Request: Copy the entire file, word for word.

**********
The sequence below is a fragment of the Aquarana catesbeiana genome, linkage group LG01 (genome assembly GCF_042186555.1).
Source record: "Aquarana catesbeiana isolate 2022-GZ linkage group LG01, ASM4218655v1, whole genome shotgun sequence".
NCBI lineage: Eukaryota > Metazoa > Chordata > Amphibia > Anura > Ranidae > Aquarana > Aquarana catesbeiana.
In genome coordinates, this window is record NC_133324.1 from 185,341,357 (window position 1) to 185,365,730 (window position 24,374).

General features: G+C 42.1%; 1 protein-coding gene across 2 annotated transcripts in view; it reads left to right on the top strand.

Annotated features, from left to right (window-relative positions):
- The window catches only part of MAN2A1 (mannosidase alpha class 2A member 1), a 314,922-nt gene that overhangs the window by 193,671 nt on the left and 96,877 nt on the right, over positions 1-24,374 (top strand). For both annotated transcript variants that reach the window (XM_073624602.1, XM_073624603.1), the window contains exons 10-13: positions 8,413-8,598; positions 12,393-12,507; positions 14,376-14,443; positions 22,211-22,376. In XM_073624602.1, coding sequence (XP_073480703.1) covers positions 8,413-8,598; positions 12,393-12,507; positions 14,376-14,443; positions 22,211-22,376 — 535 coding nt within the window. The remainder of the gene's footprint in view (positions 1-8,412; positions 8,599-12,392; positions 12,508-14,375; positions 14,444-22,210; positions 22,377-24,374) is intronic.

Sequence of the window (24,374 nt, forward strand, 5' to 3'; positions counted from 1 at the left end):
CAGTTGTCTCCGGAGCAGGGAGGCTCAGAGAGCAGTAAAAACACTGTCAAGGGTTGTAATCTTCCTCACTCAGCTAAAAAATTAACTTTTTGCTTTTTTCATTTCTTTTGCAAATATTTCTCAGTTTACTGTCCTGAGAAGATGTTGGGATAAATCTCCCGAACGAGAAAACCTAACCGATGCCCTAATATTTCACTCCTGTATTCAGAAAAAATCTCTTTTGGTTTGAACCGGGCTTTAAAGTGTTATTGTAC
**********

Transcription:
The sequence below is a fragment of the Aquarana catesbeiana genome, linkage group LG01 (genome assembly GCF_042186555.1).
Source record: "Aquarana catesbeiana isolate 2022-GZ linkage group LG01, ASM4218655v1, whole genome shotgun sequence".
NCBI lineage: Eukaryota > Metazoa > Chordata > Amphibia > Anura > Ranidae > Aquarana > Aquarana catesbeiana.
In genome coordinates, this window is record NC_133324.1 from 185,341,357 (window position 1) to 185,365,730 (window position 24,374).

General features: G+C 42.1%; 1 protein-coding gene across 2 annotated transcripts in view; it reads left to right on the top strand.

Annotated features, from left to right (window-relative positions):
- The window catches only part of MAN2A1 (mannosidase alpha class 2A member 1), a 314,922-nt gene that overhangs the window by 193,671 nt on the left and 96,877 nt on the right, over positions 1-24,374 (top strand). For both annotated transcript variants that reach the window (XM_073624602.1, XM_073624603.1), the window contains exons 10-13: positions 8,413-8,598; positions 12,393-12,507; positions 14,376-14,443; positions 22,211-22,376. In XM_073624602.1, coding sequence (XP_073480703.1) covers positions 8,413-8,598; positions 12,393-12,507; positions 14,376-14,443; positions 22,211-22,376 — 535 coding nt within the window. The remainder of the gene's footprint in view (positions 1-8,412; positions 8,599-12,392; positions 12,508-14,375; positions 14,444-22,210; positions 22,377-24,374) is intronic.

Sequence of the window (24,374 nt, forward strand, 5' to 3'; positions counted from 1 at the left end):
CAGTTGTCTCCGGAGCAGGGAGGCTCAGAGAGCAGTAAAAACACTGTCAAGGGTTGTAATCTTCCTCACTCAGCTAAAAAATTAACTTTTTGCTTTTTTCATTTCTTTTGCAAATATTTCTCAGTTTACTGTCCTGAGAAGATGTTGGGATAAATCTCCCGAACGAGAAAACCTAACCGATGCCCTAATATTTCACTCCTGTATTCAGAAAAAATCTCTTTTGGTTTGAACCGGGCTTTAAAGTGTTATTGTAC